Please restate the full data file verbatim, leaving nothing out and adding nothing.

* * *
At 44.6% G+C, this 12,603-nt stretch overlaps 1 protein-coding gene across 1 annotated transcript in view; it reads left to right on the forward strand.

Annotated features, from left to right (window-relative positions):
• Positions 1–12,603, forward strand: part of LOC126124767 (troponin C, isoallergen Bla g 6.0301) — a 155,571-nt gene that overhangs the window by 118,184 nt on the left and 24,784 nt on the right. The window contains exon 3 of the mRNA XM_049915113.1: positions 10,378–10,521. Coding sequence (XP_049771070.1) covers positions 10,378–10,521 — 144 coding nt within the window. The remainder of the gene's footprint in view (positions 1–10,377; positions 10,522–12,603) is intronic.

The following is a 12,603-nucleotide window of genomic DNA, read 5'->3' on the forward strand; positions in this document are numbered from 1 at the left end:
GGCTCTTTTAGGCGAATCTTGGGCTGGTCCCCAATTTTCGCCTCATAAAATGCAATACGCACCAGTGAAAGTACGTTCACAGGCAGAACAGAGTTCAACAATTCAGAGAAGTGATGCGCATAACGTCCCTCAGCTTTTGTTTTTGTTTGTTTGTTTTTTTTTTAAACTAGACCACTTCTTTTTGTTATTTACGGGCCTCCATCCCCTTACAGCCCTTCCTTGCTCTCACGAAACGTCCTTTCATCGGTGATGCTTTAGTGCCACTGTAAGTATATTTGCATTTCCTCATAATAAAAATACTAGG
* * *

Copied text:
At 44.6% G+C, this 12,603-nt stretch overlaps 1 protein-coding gene across 1 annotated transcript in view; it reads left to right on the forward strand.

Annotated features, from left to right (window-relative positions):
• Positions 1–12,603, forward strand: part of LOC126124767 (troponin C, isoallergen Bla g 6.0301) — a 155,571-nt gene that overhangs the window by 118,184 nt on the left and 24,784 nt on the right. The window contains exon 3 of the mRNA XM_049915113.1: positions 10,378–10,521. Coding sequence (XP_049771070.1) covers positions 10,378–10,521 — 144 coding nt within the window. The remainder of the gene's footprint in view (positions 1–10,377; positions 10,522–12,603) is intronic.

The following is a 12,603-nucleotide window of genomic DNA, read 5'->3' on the forward strand; positions in this document are numbered from 1 at the left end:
GGCTCTTTTAGGCGAATCTTGGGCTGGTCCCCAATTTTCGCCTCATAAAATGCAATACGCACCAGTGAAAGTACGTTCACAGGCAGAACAGAGTTCAACAATTCAGAGAAGTGATGCGCATAACGTCCCTCAGCTTTTGTTTTTGTTTGTTTGTTTTTTTTTTAAACTAGACCACTTCTTTTTGTTATTTACGGGCCTCCATCCCCTTACAGCCCTTCCTTGCTCTCACGAAACGTCCTTTCATCGGTGATGCTTTAGTGCCACTGTAAGTATATTTGCATTTCCTCATAATAAAAATACTAGG